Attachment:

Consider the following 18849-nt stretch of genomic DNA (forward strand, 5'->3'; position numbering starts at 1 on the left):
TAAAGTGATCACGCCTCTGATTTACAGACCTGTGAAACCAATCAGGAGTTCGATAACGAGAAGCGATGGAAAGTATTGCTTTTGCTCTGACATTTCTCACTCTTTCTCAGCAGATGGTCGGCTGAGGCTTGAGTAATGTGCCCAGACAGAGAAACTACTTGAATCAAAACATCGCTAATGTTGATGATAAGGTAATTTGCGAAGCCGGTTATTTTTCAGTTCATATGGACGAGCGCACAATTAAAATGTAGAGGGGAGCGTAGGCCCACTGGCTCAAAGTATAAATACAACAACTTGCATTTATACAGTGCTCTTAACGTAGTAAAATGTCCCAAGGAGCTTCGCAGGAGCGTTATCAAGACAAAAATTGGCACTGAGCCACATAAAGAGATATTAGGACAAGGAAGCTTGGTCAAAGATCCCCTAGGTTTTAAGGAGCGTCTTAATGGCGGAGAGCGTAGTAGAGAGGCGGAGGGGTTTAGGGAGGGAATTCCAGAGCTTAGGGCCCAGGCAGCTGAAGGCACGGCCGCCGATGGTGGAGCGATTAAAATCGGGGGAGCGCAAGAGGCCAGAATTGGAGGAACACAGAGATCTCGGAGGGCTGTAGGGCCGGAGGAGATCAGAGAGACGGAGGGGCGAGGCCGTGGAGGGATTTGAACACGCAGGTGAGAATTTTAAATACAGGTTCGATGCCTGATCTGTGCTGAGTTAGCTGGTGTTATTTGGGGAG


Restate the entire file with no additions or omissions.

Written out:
Consider the following 18849-nt stretch of genomic DNA (forward strand, 5'->3'; position numbering starts at 1 on the left):
TAAAGTGATCACGCCTCTGATTTACAGACCTGTGAAACCAATCAGGAGTTCGATAACGAGAAGCGATGGAAAGTATTGCTTTTGCTCTGACATTTCTCACTCTTTCTCAGCAGATGGTCGGCTGAGGCTTGAGTAATGTGCCCAGACAGAGAAACTACTTGAATCAAAACATCGCTAATGTTGATGATAAGGTAATTTGCGAAGCCGGTTATTTTTCAGTTCATATGGACGAGCGCACAATTAAAATGTAGAGGGGAGCGTAGGCCCACTGGCTCAAAGTATAAATACAACAACTTGCATTTATACAGTGCTCTTAACGTAGTAAAATGTCCCAAGGAGCTTCGCAGGAGCGTTATCAAGACAAAAATTGGCACTGAGCCACATAAAGAGATATTAGGACAAGGAAGCTTGGTCAAAGATCCCCTAGGTTTTAAGGAGCGTCTTAATGGCGGAGAGCGTAGTAGAGAGGCGGAGGGGTTTAGGGAGGGAATTCCAGAGCTTAGGGCCCAGGCAGCTGAAGGCACGGCCGCCGATGGTGGAGCGATTAAAATCGGGGGAGCGCAAGAGGCCAGAATTGGAGGAACACAGAGATCTCGGAGGGCTGTAGGGCCGGAGGAGATCAGAGAGACGGAGGGGCGAGGCCGTGGAGGGATTTGAACACGCAGGTGAGAATTTTAAATACAGGTTCGATGCCTGATCTGTGCTGAGTTAGCTGGTGTTATTTGGGGAG